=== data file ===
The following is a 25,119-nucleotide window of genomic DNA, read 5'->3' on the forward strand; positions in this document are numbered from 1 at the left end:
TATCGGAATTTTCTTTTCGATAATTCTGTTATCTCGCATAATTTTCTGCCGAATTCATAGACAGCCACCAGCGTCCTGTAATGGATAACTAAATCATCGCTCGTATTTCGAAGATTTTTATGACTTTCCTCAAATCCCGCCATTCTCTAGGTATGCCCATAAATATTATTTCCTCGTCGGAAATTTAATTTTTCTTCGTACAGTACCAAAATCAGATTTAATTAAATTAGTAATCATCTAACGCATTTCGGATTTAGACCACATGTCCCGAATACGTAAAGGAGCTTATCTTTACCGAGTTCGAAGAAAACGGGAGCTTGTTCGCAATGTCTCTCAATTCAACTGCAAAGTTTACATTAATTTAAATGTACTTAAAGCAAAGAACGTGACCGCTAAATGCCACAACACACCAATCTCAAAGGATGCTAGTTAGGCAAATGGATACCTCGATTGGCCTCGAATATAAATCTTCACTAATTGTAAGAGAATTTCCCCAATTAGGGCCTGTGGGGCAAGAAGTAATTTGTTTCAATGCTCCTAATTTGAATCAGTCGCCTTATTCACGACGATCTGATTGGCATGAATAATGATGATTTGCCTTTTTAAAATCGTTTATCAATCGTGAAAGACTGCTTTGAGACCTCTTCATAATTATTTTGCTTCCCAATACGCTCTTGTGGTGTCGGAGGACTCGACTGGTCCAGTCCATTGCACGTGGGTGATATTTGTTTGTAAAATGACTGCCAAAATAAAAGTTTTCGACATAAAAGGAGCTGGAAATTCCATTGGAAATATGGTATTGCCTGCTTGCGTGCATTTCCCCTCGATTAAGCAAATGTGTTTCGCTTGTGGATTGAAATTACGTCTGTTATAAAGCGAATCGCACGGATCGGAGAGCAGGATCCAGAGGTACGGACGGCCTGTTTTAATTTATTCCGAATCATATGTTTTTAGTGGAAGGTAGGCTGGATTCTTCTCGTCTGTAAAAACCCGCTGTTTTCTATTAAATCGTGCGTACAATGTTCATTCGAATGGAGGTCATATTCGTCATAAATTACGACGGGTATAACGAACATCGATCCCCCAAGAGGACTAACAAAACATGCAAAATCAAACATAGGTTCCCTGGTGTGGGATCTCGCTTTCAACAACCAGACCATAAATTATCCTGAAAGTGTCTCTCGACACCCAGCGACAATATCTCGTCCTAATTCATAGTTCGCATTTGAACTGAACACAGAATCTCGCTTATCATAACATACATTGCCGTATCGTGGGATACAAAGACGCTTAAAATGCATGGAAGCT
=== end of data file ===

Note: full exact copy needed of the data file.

The following is a 25,119-nucleotide window of genomic DNA, read 5'->3' on the forward strand; positions in this document are numbered from 1 at the left end:
TATCGGAATTTTCTTTTCGATAATTCTGTTATCTCGCATAATTTTCTGCCGAATTCATAGACAGCCACCAGCGTCCTGTAATGGATAACTAAATCATCGCTCGTATTTCGAAGATTTTTATGACTTTCCTCAAATCCCGCCATTCTCTAGGTATGCCCATAAATATTATTTCCTCGTCGGAAATTTAATTTTTCTTCGTACAGTACCAAAATCAGATTTAATTAAATTAGTAATCATCTAACGCATTTCGGATTTAGACCACATGTCCCGAATACGTAAAGGAGCTTATCTTTACCGAGTTCGAAGAAAACGGGAGCTTGTTCGCAATGTCTCTCAATTCAACTGCAAAGTTTACATTAATTTAAATGTACTTAAAGCAAAGAACGTGACCGCTAAATGCCACAACACACCAATCTCAAAGGATGCTAGTTAGGCAAATGGATACCTCGATTGGCCTCGAATATAAATCTTCACTAATTGTAAGAGAATTTCCCCAATTAGGGCCTGTGGGGCAAGAAGTAATTTGTTTCAATGCTCCTAATTTGAATCAGTCGCCTTATTCACGACGATCTGATTGGCATGAATAATGATGATTTGCCTTTTTAAAATCGTTTATCAATCGTGAAAGACTGCTTTGAGACCTCTTCATAATTATTTTGCTTCCCAATACGCTCTTGTGGTGTCGGAGGACTCGACTGGTCCAGTCCATTGCACGTGGGTGATATTTGTTTGTAAAATGACTGCCAAAATAAAAGTTTTCGACATAAAAGGAGCTGGAAATTCCATTGGAAATATGGTATTGCCTGCTTGCGTGCATTTCCCCTCGATTAAGCAAATGTGTTTCGCTTGTGGATTGAAATTACGTCTGTTATAAAGCGAATCGCACGGATCGGAGAGCAGGATCCAGAGGTACGGACGGCCTGTTTTAATTTATTCCGAATCATATGTTTTTAGTGGAAGGTAGGCTGGATTCTTCTCGTCTGTAAAAACCCGCTGTTTTCTATTAAATCGTGCGTACAATGTTCATTCGAATGGAGGTCATATTCGTCATAAATTACGACGGGTATAACGAACATCGATCCCCCAAGAGGACTAACAAAACATGCAAAATCAAACATAGGTTCCCTGGTGTGGGATCTCGCTTTCAACAACCAGACCATAAATTATCCTGAAAGTGTCTCTCGACACCCAGCGACAATATCTCGTCCTAATTCATAGTTCGCATTTGAACTGAACACAGAATCTCGCTTATCATAACATACATTGCCGTATCGTGGGATACAAAGACGCTTAAAATGCATGGAAGCT